How I made Khan Academy less adaptive (and way better)

I want to share 2 tricks I have come up with for making Khan Academy a really great homework system.  The first trick is very simple, and I’ll describe it here.  The second involves a really complicated spreadsheet, but now that I’ve made it I think you should be able to start using it almost immediately.

The adaptive aspect of Khan Academy makes it almost unusable for me in the classroom.  Because the adaptive software picks students’ next exercise, what the system picks may have nothing to do with what I’m teaching this week in class.  Now, KA does have a way for teachers to add an exercise to students’ dashboards: you “recommend” an exercise to a student, and it shows up on top of their agenda like this:

KA recommendation

But here’s the thing: the way this feature is implemented actually defeats the main advantage KA offers over traditional pencil-and-papeer homework.  What is that advantage?  While it’s terrible for teaching new concepts to students, Khan Academy is pretty great at detecting when they’ve forgotten something.  The system includes a built-in generator of adaptive quizzes (called “mastery challenges” in Khan parlance) that check whether a student still remembers something she may have learned a few months ago.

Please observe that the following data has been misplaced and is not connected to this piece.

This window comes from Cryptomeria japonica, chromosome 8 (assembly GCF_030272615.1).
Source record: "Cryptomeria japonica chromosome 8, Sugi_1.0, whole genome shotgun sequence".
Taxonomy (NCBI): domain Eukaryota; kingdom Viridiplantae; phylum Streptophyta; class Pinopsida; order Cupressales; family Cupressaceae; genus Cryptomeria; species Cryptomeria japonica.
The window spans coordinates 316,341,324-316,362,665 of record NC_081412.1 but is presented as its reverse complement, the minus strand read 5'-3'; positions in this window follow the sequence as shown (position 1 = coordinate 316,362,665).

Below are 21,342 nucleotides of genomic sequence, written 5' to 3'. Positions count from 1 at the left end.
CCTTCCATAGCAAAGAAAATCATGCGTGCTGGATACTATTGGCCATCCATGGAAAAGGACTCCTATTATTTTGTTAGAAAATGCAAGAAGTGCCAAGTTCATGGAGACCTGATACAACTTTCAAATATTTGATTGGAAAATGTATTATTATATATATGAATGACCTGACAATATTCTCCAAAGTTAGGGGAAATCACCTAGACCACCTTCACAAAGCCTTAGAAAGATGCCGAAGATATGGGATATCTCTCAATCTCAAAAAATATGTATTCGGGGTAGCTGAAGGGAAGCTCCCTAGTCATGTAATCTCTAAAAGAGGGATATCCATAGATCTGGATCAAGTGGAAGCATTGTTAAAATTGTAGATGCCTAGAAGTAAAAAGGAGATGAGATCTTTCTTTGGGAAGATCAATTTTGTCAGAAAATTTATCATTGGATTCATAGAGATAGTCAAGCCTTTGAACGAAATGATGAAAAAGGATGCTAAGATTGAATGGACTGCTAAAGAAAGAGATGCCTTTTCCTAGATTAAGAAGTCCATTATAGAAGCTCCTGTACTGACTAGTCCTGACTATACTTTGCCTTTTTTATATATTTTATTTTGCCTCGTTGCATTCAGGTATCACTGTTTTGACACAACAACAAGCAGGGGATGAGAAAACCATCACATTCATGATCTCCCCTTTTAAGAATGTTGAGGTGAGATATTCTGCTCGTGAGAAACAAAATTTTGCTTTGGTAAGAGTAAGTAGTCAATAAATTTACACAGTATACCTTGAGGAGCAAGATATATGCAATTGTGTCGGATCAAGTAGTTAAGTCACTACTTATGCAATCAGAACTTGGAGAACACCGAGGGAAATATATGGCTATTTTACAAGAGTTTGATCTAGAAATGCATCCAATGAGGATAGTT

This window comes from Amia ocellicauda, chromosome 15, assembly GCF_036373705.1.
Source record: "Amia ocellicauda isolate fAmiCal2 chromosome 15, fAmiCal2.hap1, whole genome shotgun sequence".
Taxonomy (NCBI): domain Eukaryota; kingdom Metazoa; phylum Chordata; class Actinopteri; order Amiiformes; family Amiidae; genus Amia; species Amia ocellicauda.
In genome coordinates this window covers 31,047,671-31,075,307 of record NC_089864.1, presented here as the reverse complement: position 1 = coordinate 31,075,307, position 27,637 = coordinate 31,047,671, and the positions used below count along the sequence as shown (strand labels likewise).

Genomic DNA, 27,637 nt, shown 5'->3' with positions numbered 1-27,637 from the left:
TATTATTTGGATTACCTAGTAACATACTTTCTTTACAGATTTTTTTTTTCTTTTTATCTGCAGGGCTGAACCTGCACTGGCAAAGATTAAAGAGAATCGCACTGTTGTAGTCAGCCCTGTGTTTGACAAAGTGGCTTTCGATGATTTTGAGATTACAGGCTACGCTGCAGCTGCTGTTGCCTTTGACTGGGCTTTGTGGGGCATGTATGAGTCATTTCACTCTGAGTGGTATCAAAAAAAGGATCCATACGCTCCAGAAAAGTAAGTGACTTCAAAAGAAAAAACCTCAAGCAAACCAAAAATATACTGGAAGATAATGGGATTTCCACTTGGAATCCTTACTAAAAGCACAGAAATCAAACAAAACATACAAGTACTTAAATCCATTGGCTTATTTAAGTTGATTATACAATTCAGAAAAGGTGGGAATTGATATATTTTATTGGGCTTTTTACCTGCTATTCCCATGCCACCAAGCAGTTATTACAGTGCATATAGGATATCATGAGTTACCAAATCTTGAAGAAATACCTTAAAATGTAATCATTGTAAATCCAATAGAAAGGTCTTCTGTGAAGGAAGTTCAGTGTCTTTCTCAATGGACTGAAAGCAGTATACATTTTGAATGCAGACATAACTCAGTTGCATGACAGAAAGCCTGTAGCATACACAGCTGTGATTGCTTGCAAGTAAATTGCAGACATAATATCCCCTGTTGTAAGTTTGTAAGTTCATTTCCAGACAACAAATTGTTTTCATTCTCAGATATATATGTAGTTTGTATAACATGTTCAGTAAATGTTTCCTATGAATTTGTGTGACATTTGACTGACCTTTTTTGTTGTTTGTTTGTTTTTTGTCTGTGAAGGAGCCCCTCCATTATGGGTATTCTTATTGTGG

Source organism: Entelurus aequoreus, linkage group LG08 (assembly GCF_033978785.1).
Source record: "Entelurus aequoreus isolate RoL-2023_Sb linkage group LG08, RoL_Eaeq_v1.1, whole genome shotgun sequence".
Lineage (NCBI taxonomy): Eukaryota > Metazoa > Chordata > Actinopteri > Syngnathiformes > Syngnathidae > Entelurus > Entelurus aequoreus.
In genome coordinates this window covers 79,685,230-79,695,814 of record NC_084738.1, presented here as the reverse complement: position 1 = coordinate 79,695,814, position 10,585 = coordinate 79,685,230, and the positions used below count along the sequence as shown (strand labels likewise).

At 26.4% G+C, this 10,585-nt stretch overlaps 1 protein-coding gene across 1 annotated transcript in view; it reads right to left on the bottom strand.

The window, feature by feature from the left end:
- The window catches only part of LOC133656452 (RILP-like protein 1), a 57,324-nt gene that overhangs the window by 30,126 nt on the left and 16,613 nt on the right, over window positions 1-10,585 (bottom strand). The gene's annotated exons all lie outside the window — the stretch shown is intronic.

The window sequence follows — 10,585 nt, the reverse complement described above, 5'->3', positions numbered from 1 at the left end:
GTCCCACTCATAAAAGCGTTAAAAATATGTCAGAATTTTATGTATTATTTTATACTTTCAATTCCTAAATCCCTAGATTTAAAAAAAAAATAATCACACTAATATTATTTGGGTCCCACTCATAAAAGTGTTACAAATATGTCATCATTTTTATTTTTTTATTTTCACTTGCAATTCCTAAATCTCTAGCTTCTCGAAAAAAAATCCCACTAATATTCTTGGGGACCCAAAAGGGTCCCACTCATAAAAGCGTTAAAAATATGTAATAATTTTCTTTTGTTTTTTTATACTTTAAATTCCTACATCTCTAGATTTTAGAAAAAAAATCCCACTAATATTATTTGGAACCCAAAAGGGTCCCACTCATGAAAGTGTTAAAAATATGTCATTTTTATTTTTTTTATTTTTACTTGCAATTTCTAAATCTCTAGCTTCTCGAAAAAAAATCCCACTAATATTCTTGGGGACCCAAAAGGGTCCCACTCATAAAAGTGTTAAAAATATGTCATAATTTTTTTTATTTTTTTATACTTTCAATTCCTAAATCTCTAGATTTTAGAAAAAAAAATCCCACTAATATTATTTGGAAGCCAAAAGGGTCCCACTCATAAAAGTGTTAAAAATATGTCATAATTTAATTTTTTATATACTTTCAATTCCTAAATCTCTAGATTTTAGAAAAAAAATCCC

Mastery challenges intro

So here’s the problem with the teacher recommendation feature of Khan Academy: yes, it lets you add an exercise to the top of a student’s agenda — but once the student achieves that initial success, she no longer sees that exercise on her dashboard, even if she later shows that she has forgotten the skill and needs to re-do it.

Here’s a really simple trick for getting around this: first, have your students add their own usernames in their list of “coaches”.  Once they do this, you can post a link to a coach report that is filtered for just the exercises you want them to do.  For example, here is a link:  You will not be able to access the link unless you have a Khan Academy account and have at least 1 “student”; if you don’t have any students on KA, just add your own username as your coach, and you’ll be able to view the link.  I’ve found that Bitly is a good way to post the link because the length of the links overwhelms my school’s website hosting platform.  Students will click on that link and pull up a report that shows their progress on only those exercises.

Coach report intro

All non-assigned exercises are filtered out, and the report updates (with a browser refresh) as soon as a Mastery Challenge changes the skill level in any exercise.